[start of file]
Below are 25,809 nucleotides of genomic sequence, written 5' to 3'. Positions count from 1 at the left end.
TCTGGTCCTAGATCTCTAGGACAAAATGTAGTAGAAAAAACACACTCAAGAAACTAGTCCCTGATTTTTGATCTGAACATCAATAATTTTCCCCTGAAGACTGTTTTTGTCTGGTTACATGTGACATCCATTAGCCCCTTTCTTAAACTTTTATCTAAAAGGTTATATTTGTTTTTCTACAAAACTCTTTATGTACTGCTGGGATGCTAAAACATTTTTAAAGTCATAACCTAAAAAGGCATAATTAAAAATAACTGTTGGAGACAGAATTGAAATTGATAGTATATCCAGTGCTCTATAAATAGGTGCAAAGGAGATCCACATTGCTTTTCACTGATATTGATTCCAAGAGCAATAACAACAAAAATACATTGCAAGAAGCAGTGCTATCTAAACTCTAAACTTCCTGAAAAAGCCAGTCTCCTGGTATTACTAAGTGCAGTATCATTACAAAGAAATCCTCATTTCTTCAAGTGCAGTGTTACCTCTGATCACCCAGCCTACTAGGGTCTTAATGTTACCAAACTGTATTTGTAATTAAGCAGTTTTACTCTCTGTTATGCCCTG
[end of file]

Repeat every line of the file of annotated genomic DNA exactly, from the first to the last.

Below are 25,809 nucleotides of genomic sequence, written 5' to 3'. Positions count from 1 at the left end.
TCTGGTCCTAGATCTCTAGGACAAAATGTAGTAGAAAAAACACACTCAAGAAACTAGTCCCTGATTTTTGATCTGAACATCAATAATTTTCCCCTGAAGACTGTTTTTGTCTGGTTACATGTGACATCCATTAGCCCCTTTCTTAAACTTTTATCTAAAAGGTTATATTTGTTTTTCTACAAAACTCTTTATGTACTGCTGGGATGCTAAAACATTTTTAAAGTCATAACCTAAAAAGGCATAATTAAAAATAACTGTTGGAGACAGAATTGAAATTGATAGTATATCCAGTGCTCTATAAATAGGTGCAAAGGAGATCCACATTGCTTTTCACTGATATTGATTCCAAGAGCAATAACAACAAAAATACATTGCAAGAAGCAGTGCTATCTAAACTCTAAACTTCCTGAAAAAGCCAGTCTCCTGGTATTACTAAGTGCAGTATCATTACAAAGAAATCCTCATTTCTTCAAGTGCAGTGTTACCTCTGATCACCCAGCCTACTAGGGTCTTAATGTTACCAAACTGTATTTGTAATTAAGCAGTTTTACTCTCTGTTATGCCCTG